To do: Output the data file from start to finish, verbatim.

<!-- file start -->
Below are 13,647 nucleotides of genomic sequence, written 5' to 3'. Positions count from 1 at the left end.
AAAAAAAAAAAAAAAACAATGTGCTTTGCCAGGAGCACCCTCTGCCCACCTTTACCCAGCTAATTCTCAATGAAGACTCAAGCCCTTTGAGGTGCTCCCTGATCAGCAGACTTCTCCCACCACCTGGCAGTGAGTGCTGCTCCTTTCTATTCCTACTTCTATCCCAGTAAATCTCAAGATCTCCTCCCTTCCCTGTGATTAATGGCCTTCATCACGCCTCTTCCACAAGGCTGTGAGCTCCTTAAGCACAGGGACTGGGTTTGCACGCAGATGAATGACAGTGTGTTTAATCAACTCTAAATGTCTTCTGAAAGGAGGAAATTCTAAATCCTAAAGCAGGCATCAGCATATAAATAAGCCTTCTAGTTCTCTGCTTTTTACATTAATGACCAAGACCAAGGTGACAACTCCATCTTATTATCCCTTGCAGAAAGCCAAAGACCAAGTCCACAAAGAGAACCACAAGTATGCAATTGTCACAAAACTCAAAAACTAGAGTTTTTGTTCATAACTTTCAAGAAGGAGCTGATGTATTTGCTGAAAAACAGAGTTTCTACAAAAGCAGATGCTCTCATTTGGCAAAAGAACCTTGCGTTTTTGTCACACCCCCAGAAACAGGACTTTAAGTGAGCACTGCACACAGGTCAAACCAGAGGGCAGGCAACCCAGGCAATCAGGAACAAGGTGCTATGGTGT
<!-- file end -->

Below are 13,647 nucleotides of genomic sequence, written 5' to 3'. Positions count from 1 at the left end.
AAAAAAAAAAAAAAAACAATGTGCTTTGCCAGGAGCACCCTCTGCCCACCTTTACCCAGCTAATTCTCAATGAAGACTCAAGCCCTTTGAGGTGCTCCCTGATCAGCAGACTTCTCCCACCACCTGGCAGTGAGTGCTGCTCCTTTCTATTCCTACTTCTATCCCAGTAAATCTCAAGATCTCCTCCCTTCCCTGTGATTAATGGCCTTCATCACGCCTCTTCCACAAGGCTGTGAGCTCCTTAAGCACAGGGACTGGGTTTGCACGCAGATGAATGACAGTGTGTTTAATCAACTCTAAATGTCTTCTGAAAGGAGGAAATTCTAAATCCTAAAGCAGGCATCAGCATATAAATAAGCCTTCTAGTTCTCTGCTTTTTACATTAATGACCAAGACCAAGGTGACAACTCCATCTTATTATCCCTTGCAGAAAGCCAAAGACCAAGTCCACAAAGAGAACCACAAGTATGCAATTGTCACAAAACTCAAAAACTAGAGTTTTTGTTCATAACTTTCAAGAAGGAGCTGATGTATTTGCTGAAAAACAGAGTTTCTACAAAAGCAGATGCTCTCATTTGGCAAAAGAACCTTGCGTTTTTGTCACACCCCCAGAAACAGGACTTTAAGTGAGCACTGCACACAGGTCAAACCAGAGGGCAGGCAACCCAGGCAATCAGGAACAAGGTGCTATGGTGT